Amnesia: The Dark Descent first arrived back in 2010, and brought with it a new brand of survival horror. Much in the same vein of its previous work, Frictional Games threw players into terrifying situations as a completely helpless individual. Without any combat, the only hope for survival was stealth. Three years later the followup, Amnesia: A Machine for Pigs, has finally arrived. This time around Frictional handed the reins over to Dear Esther creators The Chinese Room, choosing to take the role of publisher. The end result is something which keeps a similar aesthetic, but also forges its own path, spinning a much more melancholic tale.
Machine for Pigs opens in the year 1899 as industrialist Oswald Mandus wakes in a feverish amnesiac state, only to find his extravagant mansion abandoned. After a few brief moments of investigation, the estate itself trembles as a mechanical leviathan shudders beneath his feet. With only scattered memories of a ruined expedition to Mexico and his own industrial-era ambitions, Mandus must find out what happened to his now missing children and discover what exactly he built in the floors below. This all plays similarly to The Dark Descent, except for one stark difference: the constant search for lamp oil is no more, as no reagent is needed to keep his lamp alight. It will, however, flicker when enemies are nearby. And while this may lessen the overall tension of A Machine for Pigs, it helps create an entirely different experience.
Much like its predecessor, Machine allows the player to swim in the industrial Gothic atmosphere, exploring lavish dining halls and harsh machinery, all while encountering the occasional blood soaked room or ghostly apparition. In fact, enemies are quite scarce until the game ramps up a few hours in, which allows the player to explore and discover the wealth of information provided through journal entries scattered throughout the game. It’s during these moments that The Chinese Room’s influence really shines through. From the get go, the story told is one of sadness, regret, and most importantly, guilt. Guilt over the horror Mandus is involved with, and how this drastically affected his family.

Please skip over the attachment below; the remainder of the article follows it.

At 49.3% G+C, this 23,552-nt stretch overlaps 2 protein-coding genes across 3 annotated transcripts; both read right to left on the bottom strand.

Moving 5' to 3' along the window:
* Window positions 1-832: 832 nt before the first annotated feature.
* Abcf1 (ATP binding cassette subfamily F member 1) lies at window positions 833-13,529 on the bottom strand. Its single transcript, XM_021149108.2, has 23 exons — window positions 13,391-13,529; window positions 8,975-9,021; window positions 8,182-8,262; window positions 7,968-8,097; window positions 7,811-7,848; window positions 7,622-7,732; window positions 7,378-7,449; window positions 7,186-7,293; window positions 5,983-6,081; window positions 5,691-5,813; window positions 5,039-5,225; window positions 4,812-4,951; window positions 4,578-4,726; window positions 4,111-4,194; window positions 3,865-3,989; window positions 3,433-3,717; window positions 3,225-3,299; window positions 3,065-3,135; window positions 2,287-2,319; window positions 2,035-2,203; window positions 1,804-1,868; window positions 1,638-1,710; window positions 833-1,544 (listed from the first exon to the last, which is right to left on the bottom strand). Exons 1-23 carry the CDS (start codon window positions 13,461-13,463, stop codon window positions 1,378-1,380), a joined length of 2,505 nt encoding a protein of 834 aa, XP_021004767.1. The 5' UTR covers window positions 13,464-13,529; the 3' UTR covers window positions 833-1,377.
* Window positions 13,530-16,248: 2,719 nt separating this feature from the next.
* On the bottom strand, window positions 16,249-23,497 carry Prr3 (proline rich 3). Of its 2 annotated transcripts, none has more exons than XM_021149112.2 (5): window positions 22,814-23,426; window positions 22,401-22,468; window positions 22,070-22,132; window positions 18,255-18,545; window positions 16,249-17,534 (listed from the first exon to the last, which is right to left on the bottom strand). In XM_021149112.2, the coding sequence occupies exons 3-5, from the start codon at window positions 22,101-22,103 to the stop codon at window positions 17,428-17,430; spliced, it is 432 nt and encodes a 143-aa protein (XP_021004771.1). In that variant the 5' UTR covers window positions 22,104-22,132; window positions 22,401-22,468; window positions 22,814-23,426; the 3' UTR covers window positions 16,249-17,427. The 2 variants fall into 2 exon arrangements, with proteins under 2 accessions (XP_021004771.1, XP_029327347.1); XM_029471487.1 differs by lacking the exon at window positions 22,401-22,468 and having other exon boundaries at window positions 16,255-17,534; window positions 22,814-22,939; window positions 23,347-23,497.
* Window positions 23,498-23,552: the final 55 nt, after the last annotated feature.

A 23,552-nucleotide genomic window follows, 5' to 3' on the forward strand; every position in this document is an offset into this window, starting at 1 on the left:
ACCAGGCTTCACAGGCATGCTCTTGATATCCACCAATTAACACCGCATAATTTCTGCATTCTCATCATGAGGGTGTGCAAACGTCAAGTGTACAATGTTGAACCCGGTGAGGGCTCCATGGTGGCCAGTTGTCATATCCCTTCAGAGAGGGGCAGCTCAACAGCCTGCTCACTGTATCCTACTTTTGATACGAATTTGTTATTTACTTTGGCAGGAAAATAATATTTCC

But as Mandus delves into the viscera of his hellish slaughterhouse, various horrors let themselves be known. Players will still encounter the occasional monstrosity, which upon seeing Mandus will give chase through the darkened corridors. The only escape is found in the dark corners and vents of the gigantic underground architecture, gasping for air as a shuffling construct’s guttural moans pass by. There’s never anything quite as in-your-face as the jump scares in something like Outlast, but as mentioned before, I feel this works in Machine’s favor.
The occasional adventure game inspired puzzle, mixed with the wealth of notes and journal entries allow for various lulls in the excitement. They give you time to drink in the varied environments, the stellar writing, and the absolutely phenomenal soundtrack. By the game’s finale, a rather fleshed out story is told, full of weird otherworldly twists and turns. But even with the the occasional dismemberment or murder, at its center is always a grounded story about a man and his regrets. While it may lack even more traditionally “gamey” mechanics than A Dark Descent, A Machine for Pigs still manages to tell a more fully realized story than many of its contemporaries.
A Machine for Pigs is, however, not without its faults. The puzzles encountered are sometimes extremely simple, to the point that no real thought is necessary. You’re presented with a problem, then run along the only available pathway until you stumble upon an obvious answer. It’s a route many have taken with this style of puzzle, as nothing brings a horrifying experience to a screeching halt like getting stuck on a glorified word problem. That being said, I can’t be too surprised considering The Chinese Room’s previous work, and its absolute focus on storytelling above all else.
I have a feeling some people will be disappointed with A Machine for Pigs. The game does retain some of what made the first Amnesia so great, but it strays far enough to become its own thing. Those only expecting another Dark Descent might leave unsatisfied, and it makes me wonder what it could have been without the Amnesia attachment. The Chinese Room created something pretty unique in the world of video game horror, and if your willing to sift through a more personal and melancholic tale, it’s worth diving head first into the abyss.
Amnesia: A Machine for Pigs was developed by The Chinese Room and published by Frictional Games. A PC copy of the game was purchased by the reviewer for review purposes.